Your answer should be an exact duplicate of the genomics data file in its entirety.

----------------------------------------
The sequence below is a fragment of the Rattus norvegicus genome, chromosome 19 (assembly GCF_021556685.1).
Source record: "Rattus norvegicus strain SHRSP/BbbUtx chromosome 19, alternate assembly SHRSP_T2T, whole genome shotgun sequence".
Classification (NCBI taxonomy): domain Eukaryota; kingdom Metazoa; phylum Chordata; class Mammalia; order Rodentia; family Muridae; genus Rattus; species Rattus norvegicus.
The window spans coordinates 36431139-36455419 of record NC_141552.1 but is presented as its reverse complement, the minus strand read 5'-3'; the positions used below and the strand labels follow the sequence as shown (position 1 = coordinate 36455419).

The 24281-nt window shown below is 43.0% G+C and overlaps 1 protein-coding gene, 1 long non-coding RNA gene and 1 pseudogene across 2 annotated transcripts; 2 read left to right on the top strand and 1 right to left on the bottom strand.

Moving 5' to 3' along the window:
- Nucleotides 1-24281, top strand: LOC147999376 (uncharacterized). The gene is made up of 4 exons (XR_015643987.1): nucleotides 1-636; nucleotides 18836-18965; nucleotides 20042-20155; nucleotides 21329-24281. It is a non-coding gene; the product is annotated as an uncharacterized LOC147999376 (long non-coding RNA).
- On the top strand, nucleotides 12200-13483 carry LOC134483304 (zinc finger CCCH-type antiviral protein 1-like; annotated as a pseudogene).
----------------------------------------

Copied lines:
The sequence below is a fragment of the Rattus norvegicus genome, chromosome 19 (assembly GCF_021556685.1).
Source record: "Rattus norvegicus strain SHRSP/BbbUtx chromosome 19, alternate assembly SHRSP_T2T, whole genome shotgun sequence".
Classification (NCBI taxonomy): domain Eukaryota; kingdom Metazoa; phylum Chordata; class Mammalia; order Rodentia; family Muridae; genus Rattus; species Rattus norvegicus.
The window spans coordinates 36431139-36455419 of record NC_141552.1 but is presented as its reverse complement, the minus strand read 5'-3'; the positions used below and the strand labels follow the sequence as shown (position 1 = coordinate 36455419).

The 24281-nt window shown below is 43.0% G+C and overlaps 1 protein-coding gene, 1 long non-coding RNA gene and 1 pseudogene across 2 annotated transcripts; 2 read left to right on the top strand and 1 right to left on the bottom strand.

Moving 5' to 3' along the window:
- Nucleotides 1-24281, top strand: LOC147999376 (uncharacterized). The gene is made up of 4 exons (XR_015643987.1): nucleotides 1-636; nucleotides 18836-18965; nucleotides 20042-20155; nucleotides 21329-24281. It is a non-coding gene; the product is annotated as an uncharacterized LOC147999376 (long non-coding RNA).
- On the top strand, nucleotides 12200-13483 carry LOC134483304 (zinc finger CCCH-type antiviral protein 1-like; annotated as a pseudogene).